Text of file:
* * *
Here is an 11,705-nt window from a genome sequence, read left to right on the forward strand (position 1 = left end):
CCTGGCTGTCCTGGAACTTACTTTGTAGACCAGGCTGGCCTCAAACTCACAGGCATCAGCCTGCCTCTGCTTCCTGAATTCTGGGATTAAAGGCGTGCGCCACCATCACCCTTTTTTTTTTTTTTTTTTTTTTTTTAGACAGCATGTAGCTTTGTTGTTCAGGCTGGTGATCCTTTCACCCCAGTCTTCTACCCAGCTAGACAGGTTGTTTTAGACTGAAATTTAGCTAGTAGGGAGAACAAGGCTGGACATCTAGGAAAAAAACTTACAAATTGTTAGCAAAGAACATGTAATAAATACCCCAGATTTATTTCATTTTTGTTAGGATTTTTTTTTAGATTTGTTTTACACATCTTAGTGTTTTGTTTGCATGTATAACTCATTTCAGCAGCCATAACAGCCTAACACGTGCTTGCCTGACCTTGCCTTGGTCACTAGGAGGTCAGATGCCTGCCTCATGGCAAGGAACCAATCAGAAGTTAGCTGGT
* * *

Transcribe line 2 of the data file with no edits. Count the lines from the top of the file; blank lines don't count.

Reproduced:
CCTGGCTGTCCTGGAACTTACTTTGTAGACCAGGCTGGCCTCAAACTCACAGGCATCAGCCTGCCTCTGCTTCCTGAATTCTGGGATTAAAGGCGTGCGCCACCATCACCCTTTTTTTTTTTTTTTTTTTTTTTTTAGACAGCATGTAGCTTTGTTGTTCAGGCTGGTGATCCTTTCACCCCAGTCTTCTACCCAGCTAGACAGGTTGTTTTAGACTGAAATTTAGCTAGTAGGGAGAACAAGGCTGGACATCTAGGAAAAAAACTTACAAATTGTTAGCAAAGAACATGTAATAAATACCCCAGATTTATTTCATTTTTGTTAGGATTTTTTTTTAGATTTGTTTTACACATCTTAGTGTTTTGTTTGCATGTATAACTCATTTCAGCAGCCATAACAGCCTAACACGTGCTTGCCTGACCTTGCCTTGGTCACTAGGAGGTCAGATGCCTGCCTCATGGCAAGGAACCAATCAGAAGTTAGCTGGT